3a (Interlude): What Little Blue Paper?
As sweat drips in rivulets down the nape of my neck, down the small of my back and gathers on my brow, I try to control my breathing and hope I don’t offend the passenger sitting to my right with the smell of my week-worn clothing now moist with the sweat of my odyssey through the Lima airport. It starting in Cusco when I checked my maleta (backpack) for Quito, Ecuador. They said I’d have to claim my bag in Lima, have it drug-sniffed, take it to the Taca counter, give it to them, pay my airport tax and go on my way.
Simple… if I didn’t have only 45 minutes to layover and my baggage hadn’t been the last out of the plane! That’s what I get for checking in early.
So after hauling my unbalanced, too-heavy bag across the airport to the now closed Taca counter, I was lucky enough to find a tour group with my same problem. The counter help told them to drop their bags with them, so I deposited mine with theirs hoping it would mix in unobserved. I had a half hour to departure and spent the next precious five minutes looking for the airport tax counter. After paying an outrageous $25 American to leave the country, I ran over to the departure line, well aware of the 20-minute check-in limit. I waited in line for my bar coded ticket to be read (another anomaly: no toilet paper in sight, but bar coding on airline tickets) and then waited in the passport line, only to find out the little blue paper I had just thrown out was a tourist card that I needed to leave. Thankfully an English-speaking gent translated what the passport control guard was trying to tell me about my little blue paper, and eventually I understood that I had to replace it or remain a guest of the country.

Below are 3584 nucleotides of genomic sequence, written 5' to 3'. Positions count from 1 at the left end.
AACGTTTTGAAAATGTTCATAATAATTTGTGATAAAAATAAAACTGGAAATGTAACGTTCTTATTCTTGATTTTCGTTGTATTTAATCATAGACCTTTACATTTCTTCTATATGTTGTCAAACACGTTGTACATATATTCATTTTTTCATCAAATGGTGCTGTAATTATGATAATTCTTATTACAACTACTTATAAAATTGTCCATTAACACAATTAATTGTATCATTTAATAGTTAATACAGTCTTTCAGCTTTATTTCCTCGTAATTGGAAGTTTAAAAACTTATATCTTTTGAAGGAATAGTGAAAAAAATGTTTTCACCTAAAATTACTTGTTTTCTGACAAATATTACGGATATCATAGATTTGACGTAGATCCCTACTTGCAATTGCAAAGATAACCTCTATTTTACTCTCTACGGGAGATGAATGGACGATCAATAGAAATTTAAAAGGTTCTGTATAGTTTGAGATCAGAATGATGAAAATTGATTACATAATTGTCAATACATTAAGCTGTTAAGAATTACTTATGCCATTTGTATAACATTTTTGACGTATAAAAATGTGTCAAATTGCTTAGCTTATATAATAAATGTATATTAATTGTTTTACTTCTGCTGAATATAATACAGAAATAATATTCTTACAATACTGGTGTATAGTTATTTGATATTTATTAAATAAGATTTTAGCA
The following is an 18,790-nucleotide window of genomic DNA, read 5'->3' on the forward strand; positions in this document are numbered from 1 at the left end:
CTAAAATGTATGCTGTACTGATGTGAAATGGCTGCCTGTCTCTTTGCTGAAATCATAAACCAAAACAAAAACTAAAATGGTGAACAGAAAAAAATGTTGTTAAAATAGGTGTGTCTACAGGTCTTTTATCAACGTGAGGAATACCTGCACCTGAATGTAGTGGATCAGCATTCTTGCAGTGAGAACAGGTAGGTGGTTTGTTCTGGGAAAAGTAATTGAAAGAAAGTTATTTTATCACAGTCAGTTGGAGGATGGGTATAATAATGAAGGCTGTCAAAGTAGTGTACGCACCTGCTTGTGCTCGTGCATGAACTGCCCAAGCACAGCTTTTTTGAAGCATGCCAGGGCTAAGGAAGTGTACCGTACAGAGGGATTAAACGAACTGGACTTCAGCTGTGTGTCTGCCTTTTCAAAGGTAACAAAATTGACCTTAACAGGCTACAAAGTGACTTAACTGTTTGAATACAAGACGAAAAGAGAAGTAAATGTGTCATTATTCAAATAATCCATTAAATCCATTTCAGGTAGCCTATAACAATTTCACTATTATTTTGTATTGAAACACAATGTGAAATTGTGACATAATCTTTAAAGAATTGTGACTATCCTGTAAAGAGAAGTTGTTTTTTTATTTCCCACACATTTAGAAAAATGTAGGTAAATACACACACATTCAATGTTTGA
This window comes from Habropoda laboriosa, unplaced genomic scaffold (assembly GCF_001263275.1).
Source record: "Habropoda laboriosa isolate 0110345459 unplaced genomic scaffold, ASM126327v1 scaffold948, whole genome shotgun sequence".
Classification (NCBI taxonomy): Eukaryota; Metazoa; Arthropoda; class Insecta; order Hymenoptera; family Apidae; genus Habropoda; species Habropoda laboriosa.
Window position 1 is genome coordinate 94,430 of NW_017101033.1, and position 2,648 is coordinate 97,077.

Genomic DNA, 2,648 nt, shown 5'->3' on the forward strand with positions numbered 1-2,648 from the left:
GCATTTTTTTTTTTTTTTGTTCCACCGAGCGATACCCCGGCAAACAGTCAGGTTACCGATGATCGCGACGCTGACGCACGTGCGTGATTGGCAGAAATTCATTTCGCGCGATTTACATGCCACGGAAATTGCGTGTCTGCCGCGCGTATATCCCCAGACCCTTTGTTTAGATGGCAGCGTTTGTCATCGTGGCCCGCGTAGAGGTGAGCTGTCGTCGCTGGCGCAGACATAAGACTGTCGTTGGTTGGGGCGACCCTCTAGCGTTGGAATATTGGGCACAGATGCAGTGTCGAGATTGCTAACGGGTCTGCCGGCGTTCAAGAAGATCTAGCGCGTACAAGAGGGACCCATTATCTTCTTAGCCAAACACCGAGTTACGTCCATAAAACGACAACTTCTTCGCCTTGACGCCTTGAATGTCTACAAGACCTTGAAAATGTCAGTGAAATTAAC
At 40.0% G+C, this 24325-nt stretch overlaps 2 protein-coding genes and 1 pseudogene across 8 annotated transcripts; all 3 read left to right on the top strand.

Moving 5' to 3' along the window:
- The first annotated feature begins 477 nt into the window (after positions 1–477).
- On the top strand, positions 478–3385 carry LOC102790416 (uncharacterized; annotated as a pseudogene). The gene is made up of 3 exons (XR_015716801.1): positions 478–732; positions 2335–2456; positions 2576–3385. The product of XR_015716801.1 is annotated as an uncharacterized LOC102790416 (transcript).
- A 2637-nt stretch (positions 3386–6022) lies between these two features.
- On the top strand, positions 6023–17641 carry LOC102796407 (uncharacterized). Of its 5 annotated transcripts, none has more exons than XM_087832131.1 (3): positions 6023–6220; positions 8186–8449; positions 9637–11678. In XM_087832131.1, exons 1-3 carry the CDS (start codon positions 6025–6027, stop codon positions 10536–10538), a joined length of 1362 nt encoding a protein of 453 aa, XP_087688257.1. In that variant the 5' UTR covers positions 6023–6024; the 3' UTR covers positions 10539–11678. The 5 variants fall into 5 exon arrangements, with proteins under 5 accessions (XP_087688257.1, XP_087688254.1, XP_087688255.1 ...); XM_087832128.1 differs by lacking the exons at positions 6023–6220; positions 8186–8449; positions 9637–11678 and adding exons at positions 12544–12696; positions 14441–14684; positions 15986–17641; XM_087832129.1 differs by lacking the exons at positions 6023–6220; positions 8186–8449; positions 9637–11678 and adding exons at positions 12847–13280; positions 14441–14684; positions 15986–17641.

Another five minutes to replace the paper at the cost of US$4, and I was OJ Simpsoning my way back to passport control but couldn’t get back in the way I had gone originally because I had already had my ticket barcode-read and it was simply impossible to pass again. I had to pry open a door, slip back into passport control, wait again and finally get stamped and sent on my way…
But of course, as the rules of running late in airports never fails, my gate was the last one in the building. So I’m off in an attempt to make a land speed record with about 8 minutes to take off but I get stopped again for another ticket check and bag and body search. Apparently my silver jewelry set off the scanner and instead of a manual scan, the guard insisted I take off all my jewelry… which amounted to 8 rings and 7 bracelets and one necklace. I passed inspection the second time, and I grabbed all my jewelry, my daypack and started my mad, mad dash again…
One more ticket check, this time by the gate agent, and I go leaping onto the tarmac with about 30 seconds to spare, flannel shirt hanging off one shoulder, daypack falling off the other, jewelry jostling in hand, ticket in my mouth. I vault up the stairs to the attendant’s obvious amusement and am quickly ushered to my seat, panting and sweating and swearing never again to toss anything I get in the airport.
So here I now sit in seat 13A, hoping the air-conditioning kicks in soon and my luggage really is on the way to Quito.